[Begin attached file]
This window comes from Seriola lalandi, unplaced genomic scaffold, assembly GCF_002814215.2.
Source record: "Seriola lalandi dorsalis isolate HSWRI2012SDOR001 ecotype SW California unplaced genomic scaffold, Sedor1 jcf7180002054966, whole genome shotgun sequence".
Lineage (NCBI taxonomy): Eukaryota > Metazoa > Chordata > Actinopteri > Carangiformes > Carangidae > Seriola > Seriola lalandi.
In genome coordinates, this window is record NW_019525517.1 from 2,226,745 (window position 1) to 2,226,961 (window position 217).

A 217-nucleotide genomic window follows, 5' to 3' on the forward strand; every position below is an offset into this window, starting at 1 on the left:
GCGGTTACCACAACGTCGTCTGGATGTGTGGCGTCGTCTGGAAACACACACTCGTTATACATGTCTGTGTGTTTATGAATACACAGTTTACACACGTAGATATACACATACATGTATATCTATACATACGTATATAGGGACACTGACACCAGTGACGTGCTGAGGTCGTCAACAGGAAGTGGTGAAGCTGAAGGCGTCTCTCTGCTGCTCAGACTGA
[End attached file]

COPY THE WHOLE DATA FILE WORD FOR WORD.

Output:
This window comes from Seriola lalandi, unplaced genomic scaffold, assembly GCF_002814215.2.
Source record: "Seriola lalandi dorsalis isolate HSWRI2012SDOR001 ecotype SW California unplaced genomic scaffold, Sedor1 jcf7180002054966, whole genome shotgun sequence".
Lineage (NCBI taxonomy): Eukaryota > Metazoa > Chordata > Actinopteri > Carangiformes > Carangidae > Seriola > Seriola lalandi.
In genome coordinates, this window is record NW_019525517.1 from 2,226,745 (window position 1) to 2,226,961 (window position 217).

A 217-nucleotide genomic window follows, 5' to 3' on the forward strand; every position below is an offset into this window, starting at 1 on the left:
GCGGTTACCACAACGTCGTCTGGATGTGTGGCGTCGTCTGGAAACACACACTCGTTATACATGTCTGTGTGTTTATGAATACACAGTTTACACACGTAGATATACACATACATGTATATCTATACATACGTATATAGGGACACTGACACCAGTGACGTGCTGAGGTCGTCAACAGGAAGTGGTGAAGCTGAAGGCGTCTCTCTGCTGCTCAGACTGA